un recorrido por el arte mudéjar aragonés
webmaster: José Antonio Tolosa (Zaragoza -España-)


The old Hospital de la Misericordia was located on the little Calle de los Desamparados, which runs from the Plaza of San Andrés to the Calle de los Amparados where the church of Santa María la Mayor is located. It was demolished at the end Of the 18th century when it was moved to what was the Seminary of Nobles of the Company of Jesus, today the Palace of Justice. Of the hospital’s dependencies, only what was its chapel, situated at number 5, survives.

It is known that in the middle of the 17th century the notary and Mayor of the city, Don Clemente Paciencia, left in his testament on his death in 1654 part of his goods to build in the Hospital a “decent chapel, where the Holy Sacrament can be kept, and the sacred oils be housed.” It can be guessed that the said donation was made because of the bad condition of the previous medieval chapel. The new church was put under the sponsorship of San Clemente, the name of its benefactor.


Although the exact date is unknown, it appears that the church-chapel was sold and converted into a dwelling at the beginning of the 19th century. Since then it has passed through different people by sale or inheritance, and is presently still private property.

Fortunately, the division into separate floors did not change its basic structure, retaining its cupola and a Roman arch which probably allowed access to a high choir.


The cupola, 6.20 meters in diameter, is sustained by pendentives and had a central lantern that was cut off and sealed up in the 19th century remodeling when it was transformed into a dwelling, although its spring line is still preserved below the roof. The interest in this church is mainly concentrated in its Baroque-Mudéjar interlaces that cover this cupola, similar to those in the churches of San Benito and the Chapel of San Joaquín in the Collegiate Church of Santa María.

These interlaces stem from an octagonal symmetry that here combine straight and curved lines, the straight ones of which form an octagon without vertices at some distance from the center, although to see it, as Agustín Sanmiguel says, “you have use something of your imagination.” A second differentiating feature from other cupolas is the absence of figural elements among the interlaces, such as cherubim or vegetal motifs.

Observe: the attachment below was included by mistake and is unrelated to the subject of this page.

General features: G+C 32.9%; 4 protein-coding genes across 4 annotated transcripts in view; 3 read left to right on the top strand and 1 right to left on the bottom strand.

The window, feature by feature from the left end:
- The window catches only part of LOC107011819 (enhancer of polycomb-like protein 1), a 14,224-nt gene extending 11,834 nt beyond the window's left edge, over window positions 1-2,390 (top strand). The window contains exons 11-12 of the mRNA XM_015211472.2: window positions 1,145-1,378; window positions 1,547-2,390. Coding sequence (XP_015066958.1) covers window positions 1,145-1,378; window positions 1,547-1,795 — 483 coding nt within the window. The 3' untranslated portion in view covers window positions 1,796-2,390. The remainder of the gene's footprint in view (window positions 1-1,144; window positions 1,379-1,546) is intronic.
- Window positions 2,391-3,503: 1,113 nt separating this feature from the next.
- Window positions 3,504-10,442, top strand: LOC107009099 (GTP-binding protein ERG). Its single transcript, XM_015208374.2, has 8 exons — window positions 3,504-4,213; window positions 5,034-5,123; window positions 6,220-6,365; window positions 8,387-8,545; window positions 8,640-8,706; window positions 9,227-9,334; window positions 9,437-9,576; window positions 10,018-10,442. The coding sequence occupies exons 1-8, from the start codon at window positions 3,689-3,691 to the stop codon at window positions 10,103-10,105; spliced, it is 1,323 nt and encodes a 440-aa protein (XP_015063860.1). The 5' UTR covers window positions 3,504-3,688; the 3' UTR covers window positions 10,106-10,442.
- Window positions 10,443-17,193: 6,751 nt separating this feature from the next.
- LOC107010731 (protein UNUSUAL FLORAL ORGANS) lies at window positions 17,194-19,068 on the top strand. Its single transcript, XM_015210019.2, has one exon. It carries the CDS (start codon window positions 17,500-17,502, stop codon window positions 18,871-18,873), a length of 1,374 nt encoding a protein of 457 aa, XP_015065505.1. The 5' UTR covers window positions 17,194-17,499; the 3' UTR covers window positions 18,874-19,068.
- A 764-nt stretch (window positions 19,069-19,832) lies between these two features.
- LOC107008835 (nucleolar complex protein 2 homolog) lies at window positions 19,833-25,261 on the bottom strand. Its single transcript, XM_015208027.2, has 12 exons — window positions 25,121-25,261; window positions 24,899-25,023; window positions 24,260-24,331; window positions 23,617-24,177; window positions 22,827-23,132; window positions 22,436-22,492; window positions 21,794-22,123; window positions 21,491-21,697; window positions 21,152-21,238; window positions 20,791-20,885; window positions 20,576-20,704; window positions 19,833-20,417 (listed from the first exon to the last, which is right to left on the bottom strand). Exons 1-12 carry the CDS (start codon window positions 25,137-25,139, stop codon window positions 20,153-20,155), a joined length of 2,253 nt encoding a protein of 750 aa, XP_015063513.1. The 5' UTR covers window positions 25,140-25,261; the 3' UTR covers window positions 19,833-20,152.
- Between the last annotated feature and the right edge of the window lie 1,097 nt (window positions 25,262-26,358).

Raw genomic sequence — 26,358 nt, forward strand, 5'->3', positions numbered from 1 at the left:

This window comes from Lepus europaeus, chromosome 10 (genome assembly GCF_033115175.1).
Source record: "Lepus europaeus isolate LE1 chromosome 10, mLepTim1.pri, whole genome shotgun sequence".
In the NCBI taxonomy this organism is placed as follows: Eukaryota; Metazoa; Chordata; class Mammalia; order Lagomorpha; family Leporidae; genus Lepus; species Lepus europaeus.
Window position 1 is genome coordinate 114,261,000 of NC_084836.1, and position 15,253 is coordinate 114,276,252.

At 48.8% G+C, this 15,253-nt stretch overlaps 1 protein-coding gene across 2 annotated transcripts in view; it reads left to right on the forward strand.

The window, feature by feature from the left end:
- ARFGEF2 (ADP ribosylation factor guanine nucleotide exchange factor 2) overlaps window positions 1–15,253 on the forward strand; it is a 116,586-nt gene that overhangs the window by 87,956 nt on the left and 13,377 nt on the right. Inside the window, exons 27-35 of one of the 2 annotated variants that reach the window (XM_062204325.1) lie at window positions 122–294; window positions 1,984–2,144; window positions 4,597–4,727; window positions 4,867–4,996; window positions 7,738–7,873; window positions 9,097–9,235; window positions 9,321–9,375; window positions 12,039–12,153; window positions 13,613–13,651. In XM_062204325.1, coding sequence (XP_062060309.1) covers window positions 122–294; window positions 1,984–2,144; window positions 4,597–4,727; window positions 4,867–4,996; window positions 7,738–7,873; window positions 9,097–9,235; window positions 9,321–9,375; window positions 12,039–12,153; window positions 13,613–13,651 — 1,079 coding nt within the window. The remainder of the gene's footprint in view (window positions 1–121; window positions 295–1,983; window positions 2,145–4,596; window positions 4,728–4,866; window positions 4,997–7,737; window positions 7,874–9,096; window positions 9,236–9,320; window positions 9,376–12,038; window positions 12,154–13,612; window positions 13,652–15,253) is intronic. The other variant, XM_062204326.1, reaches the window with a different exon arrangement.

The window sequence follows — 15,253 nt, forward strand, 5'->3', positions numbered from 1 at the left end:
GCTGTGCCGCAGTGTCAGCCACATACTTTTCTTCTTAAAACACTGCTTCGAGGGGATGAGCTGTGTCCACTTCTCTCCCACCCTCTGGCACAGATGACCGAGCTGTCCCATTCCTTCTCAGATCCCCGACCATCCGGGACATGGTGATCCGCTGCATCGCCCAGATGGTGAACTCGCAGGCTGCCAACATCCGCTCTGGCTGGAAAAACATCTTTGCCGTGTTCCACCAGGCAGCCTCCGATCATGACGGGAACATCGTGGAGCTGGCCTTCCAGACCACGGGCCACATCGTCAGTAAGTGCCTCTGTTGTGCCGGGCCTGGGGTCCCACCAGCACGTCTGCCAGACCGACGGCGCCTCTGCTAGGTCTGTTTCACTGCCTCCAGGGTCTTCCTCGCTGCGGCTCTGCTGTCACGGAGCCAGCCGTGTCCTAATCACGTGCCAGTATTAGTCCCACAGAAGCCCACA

A second interesting element is found in the intrados of the wide arch that serves as support for the cupola on its southeast side, which gave access to a space that was surely originally occupied by a high choir. Its 50 cm. width is decorated by an interlace based on a motif of an interlace pattern of four that generates two kinds of eight pointed stars, a popular motif in 14th and 15th century Mudéjar.


Given the narrow width of the space, this bay is now converted into a border limited by two parallel lines and the interlaces, originally straight, curve and return towards the center of the band. On curving, they fuse in pairs in four points of the big stars, leaving six points, although with a somewhat peculiar form. The little eight pointed stars don’t change their shape. The peculiarity of this design is that that it is only duplicated on the intrados of two of the side chapels in the Church of San Benito, something that suggests the same Master of Works for both structures.


As for the chronology of this stuccowork, Taking into account that the church was constructed with a testamentary donation by Don Clemente Paciencia, and since the painting representing the deceased is dated 1654, the dating would have to be made after this, in the second half of the 17th century; this accords with the decoration of the Church of San Benito.


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